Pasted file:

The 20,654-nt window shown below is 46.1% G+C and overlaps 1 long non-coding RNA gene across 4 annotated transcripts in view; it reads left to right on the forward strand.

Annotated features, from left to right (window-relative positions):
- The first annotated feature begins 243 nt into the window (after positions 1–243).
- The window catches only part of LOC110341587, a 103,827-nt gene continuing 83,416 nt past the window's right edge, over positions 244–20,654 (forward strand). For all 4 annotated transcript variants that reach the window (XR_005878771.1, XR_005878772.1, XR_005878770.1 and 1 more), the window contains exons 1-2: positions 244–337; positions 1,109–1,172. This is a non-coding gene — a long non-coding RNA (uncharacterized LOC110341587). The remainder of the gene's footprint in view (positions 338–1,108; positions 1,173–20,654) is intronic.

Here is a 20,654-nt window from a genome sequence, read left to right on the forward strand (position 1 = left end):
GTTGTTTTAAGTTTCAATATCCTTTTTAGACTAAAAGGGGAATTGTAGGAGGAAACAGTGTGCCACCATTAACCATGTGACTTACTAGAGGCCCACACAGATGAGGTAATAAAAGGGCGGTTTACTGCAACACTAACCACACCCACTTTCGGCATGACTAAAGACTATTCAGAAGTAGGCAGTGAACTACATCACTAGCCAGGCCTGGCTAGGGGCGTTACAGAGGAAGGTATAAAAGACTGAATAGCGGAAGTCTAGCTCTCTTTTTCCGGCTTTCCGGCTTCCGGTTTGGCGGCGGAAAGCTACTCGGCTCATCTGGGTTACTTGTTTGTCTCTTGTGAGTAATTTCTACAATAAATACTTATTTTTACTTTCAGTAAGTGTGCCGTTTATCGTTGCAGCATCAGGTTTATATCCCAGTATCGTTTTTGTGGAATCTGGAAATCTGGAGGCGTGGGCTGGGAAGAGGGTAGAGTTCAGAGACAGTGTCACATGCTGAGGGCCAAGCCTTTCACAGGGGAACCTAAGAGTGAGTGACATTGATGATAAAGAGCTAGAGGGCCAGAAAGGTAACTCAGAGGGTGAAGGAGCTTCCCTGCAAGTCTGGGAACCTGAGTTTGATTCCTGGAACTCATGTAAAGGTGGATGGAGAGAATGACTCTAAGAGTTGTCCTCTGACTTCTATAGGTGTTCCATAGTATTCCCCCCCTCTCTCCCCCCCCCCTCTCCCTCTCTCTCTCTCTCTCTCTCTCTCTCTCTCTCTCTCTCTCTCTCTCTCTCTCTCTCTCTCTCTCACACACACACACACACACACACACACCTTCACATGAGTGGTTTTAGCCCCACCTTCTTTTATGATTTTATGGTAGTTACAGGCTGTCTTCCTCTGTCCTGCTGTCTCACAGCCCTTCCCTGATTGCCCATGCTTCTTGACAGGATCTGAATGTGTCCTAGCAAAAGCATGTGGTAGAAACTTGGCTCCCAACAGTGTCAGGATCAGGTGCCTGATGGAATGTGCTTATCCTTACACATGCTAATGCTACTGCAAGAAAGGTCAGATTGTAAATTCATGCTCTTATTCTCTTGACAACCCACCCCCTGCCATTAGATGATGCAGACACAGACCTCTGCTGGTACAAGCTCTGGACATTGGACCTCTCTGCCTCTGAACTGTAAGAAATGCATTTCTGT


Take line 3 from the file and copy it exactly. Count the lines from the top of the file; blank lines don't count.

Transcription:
- The first annotated feature begins 243 nt into the window (after positions 1–243).